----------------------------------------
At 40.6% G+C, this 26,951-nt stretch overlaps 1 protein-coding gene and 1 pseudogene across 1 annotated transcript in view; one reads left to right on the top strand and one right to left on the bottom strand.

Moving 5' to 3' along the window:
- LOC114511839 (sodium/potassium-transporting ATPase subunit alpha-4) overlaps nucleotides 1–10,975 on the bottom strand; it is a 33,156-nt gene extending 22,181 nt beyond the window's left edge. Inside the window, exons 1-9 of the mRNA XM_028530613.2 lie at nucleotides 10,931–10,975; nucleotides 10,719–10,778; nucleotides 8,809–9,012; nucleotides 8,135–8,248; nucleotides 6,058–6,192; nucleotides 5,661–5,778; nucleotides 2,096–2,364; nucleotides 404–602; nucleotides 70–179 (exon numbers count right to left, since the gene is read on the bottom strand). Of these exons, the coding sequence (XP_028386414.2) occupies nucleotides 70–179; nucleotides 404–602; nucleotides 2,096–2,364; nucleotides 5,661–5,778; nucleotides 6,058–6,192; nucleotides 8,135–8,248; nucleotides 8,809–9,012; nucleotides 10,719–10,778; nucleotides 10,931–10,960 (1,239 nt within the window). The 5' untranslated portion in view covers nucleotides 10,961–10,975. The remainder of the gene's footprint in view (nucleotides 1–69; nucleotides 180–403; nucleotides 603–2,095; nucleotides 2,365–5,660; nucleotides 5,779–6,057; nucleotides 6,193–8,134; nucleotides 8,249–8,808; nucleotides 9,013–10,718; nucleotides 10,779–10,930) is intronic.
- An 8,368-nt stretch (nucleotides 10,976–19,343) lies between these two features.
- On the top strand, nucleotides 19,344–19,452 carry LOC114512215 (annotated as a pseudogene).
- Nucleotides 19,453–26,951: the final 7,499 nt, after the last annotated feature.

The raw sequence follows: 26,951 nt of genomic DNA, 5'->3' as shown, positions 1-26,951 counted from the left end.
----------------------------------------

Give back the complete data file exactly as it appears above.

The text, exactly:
At 40.6% G+C, this 26,951-nt stretch overlaps 1 protein-coding gene and 1 pseudogene across 1 annotated transcript in view; one reads left to right on the top strand and one right to left on the bottom strand.

Moving 5' to 3' along the window:
- LOC114511839 (sodium/potassium-transporting ATPase subunit alpha-4) overlaps nucleotides 1–10,975 on the bottom strand; it is a 33,156-nt gene extending 22,181 nt beyond the window's left edge. Inside the window, exons 1-9 of the mRNA XM_028530613.2 lie at nucleotides 10,931–10,975; nucleotides 10,719–10,778; nucleotides 8,809–9,012; nucleotides 8,135–8,248; nucleotides 6,058–6,192; nucleotides 5,661–5,778; nucleotides 2,096–2,364; nucleotides 404–602; nucleotides 70–179 (exon numbers count right to left, since the gene is read on the bottom strand). Of these exons, the coding sequence (XP_028386414.2) occupies nucleotides 70–179; nucleotides 404–602; nucleotides 2,096–2,364; nucleotides 5,661–5,778; nucleotides 6,058–6,192; nucleotides 8,135–8,248; nucleotides 8,809–9,012; nucleotides 10,719–10,778; nucleotides 10,931–10,960 (1,239 nt within the window). The 5' untranslated portion in view covers nucleotides 10,961–10,975. The remainder of the gene's footprint in view (nucleotides 1–69; nucleotides 180–403; nucleotides 603–2,095; nucleotides 2,365–5,660; nucleotides 5,779–6,057; nucleotides 6,193–8,134; nucleotides 8,249–8,808; nucleotides 9,013–10,718; nucleotides 10,779–10,930) is intronic.
- An 8,368-nt stretch (nucleotides 10,976–19,343) lies between these two features.
- On the top strand, nucleotides 19,344–19,452 carry LOC114512215 (annotated as a pseudogene).
- Nucleotides 19,453–26,951: the final 7,499 nt, after the last annotated feature.

The raw sequence follows: 26,951 nt of genomic DNA, 5'->3' as shown, positions 1-26,951 counted from the left end.